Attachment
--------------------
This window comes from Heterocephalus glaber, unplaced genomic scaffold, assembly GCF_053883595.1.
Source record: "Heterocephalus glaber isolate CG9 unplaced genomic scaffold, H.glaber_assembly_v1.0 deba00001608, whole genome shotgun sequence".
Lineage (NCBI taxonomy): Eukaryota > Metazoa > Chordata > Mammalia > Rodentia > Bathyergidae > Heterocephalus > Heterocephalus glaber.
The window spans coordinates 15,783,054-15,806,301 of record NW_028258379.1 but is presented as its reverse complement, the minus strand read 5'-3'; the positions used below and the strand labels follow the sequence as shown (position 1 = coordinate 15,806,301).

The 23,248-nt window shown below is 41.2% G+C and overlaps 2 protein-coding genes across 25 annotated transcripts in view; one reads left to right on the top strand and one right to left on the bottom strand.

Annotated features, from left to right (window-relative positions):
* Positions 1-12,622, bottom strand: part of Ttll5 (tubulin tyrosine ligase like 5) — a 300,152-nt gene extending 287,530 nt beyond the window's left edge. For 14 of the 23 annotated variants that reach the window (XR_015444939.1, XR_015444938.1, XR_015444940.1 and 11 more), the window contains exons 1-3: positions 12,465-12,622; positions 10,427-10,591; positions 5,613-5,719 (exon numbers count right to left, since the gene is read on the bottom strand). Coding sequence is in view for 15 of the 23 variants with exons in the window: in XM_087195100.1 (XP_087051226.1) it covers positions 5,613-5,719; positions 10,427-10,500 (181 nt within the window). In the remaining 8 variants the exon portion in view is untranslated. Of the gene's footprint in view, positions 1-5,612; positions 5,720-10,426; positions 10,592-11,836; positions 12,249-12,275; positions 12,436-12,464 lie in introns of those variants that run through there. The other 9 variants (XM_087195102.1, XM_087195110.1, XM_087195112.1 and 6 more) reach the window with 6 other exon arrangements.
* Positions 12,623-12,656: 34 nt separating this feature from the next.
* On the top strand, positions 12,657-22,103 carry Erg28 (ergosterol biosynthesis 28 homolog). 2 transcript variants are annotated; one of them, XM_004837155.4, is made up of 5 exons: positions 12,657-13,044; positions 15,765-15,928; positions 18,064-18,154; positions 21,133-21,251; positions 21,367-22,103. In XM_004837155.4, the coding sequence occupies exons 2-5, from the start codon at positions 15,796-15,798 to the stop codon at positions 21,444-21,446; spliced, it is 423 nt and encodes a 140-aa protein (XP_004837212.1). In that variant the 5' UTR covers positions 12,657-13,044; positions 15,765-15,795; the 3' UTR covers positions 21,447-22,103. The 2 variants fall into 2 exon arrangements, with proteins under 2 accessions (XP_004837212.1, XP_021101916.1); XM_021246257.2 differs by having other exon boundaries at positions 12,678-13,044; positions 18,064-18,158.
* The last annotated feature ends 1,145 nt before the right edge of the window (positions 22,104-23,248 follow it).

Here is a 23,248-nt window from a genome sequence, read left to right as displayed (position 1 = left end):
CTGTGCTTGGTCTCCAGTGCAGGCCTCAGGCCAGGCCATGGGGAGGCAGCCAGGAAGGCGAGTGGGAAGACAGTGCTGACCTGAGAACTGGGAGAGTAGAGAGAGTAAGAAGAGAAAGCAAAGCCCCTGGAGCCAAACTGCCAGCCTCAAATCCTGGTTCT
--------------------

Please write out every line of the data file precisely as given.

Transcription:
This window comes from Heterocephalus glaber, unplaced genomic scaffold, assembly GCF_053883595.1.
Source record: "Heterocephalus glaber isolate CG9 unplaced genomic scaffold, H.glaber_assembly_v1.0 deba00001608, whole genome shotgun sequence".
Lineage (NCBI taxonomy): Eukaryota > Metazoa > Chordata > Mammalia > Rodentia > Bathyergidae > Heterocephalus > Heterocephalus glaber.
The window spans coordinates 15,783,054-15,806,301 of record NW_028258379.1 but is presented as its reverse complement, the minus strand read 5'-3'; the positions used below and the strand labels follow the sequence as shown (position 1 = coordinate 15,806,301).

The 23,248-nt window shown below is 41.2% G+C and overlaps 2 protein-coding genes across 25 annotated transcripts in view; one reads left to right on the top strand and one right to left on the bottom strand.

Annotated features, from left to right (window-relative positions):
* Positions 1-12,622, bottom strand: part of Ttll5 (tubulin tyrosine ligase like 5) — a 300,152-nt gene extending 287,530 nt beyond the window's left edge. For 14 of the 23 annotated variants that reach the window (XR_015444939.1, XR_015444938.1, XR_015444940.1 and 11 more), the window contains exons 1-3: positions 12,465-12,622; positions 10,427-10,591; positions 5,613-5,719 (exon numbers count right to left, since the gene is read on the bottom strand). Coding sequence is in view for 15 of the 23 variants with exons in the window: in XM_087195100.1 (XP_087051226.1) it covers positions 5,613-5,719; positions 10,427-10,500 (181 nt within the window). In the remaining 8 variants the exon portion in view is untranslated. Of the gene's footprint in view, positions 1-5,612; positions 5,720-10,426; positions 10,592-11,836; positions 12,249-12,275; positions 12,436-12,464 lie in introns of those variants that run through there. The other 9 variants (XM_087195102.1, XM_087195110.1, XM_087195112.1 and 6 more) reach the window with 6 other exon arrangements.
* Positions 12,623-12,656: 34 nt separating this feature from the next.
* On the top strand, positions 12,657-22,103 carry Erg28 (ergosterol biosynthesis 28 homolog). 2 transcript variants are annotated; one of them, XM_004837155.4, is made up of 5 exons: positions 12,657-13,044; positions 15,765-15,928; positions 18,064-18,154; positions 21,133-21,251; positions 21,367-22,103. In XM_004837155.4, the coding sequence occupies exons 2-5, from the start codon at positions 15,796-15,798 to the stop codon at positions 21,444-21,446; spliced, it is 423 nt and encodes a 140-aa protein (XP_004837212.1). In that variant the 5' UTR covers positions 12,657-13,044; positions 15,765-15,795; the 3' UTR covers positions 21,447-22,103. The 2 variants fall into 2 exon arrangements, with proteins under 2 accessions (XP_004837212.1, XP_021101916.1); XM_021246257.2 differs by having other exon boundaries at positions 12,678-13,044; positions 18,064-18,158.
* The last annotated feature ends 1,145 nt before the right edge of the window (positions 22,104-23,248 follow it).

Here is a 23,248-nt window from a genome sequence, read left to right as displayed (position 1 = left end):
CTGTGCTTGGTCTCCAGTGCAGGCCTCAGGCCAGGCCATGGGGAGGCAGCCAGGAAGGCGAGTGGGAAGACAGTGCTGACCTGAGAACTGGGAGAGTAGAGAGAGTAAGAAGAGAAAGCAAAGCCCCTGGAGCCAAACTGCCAGCCTCAAATCCTGGTTCT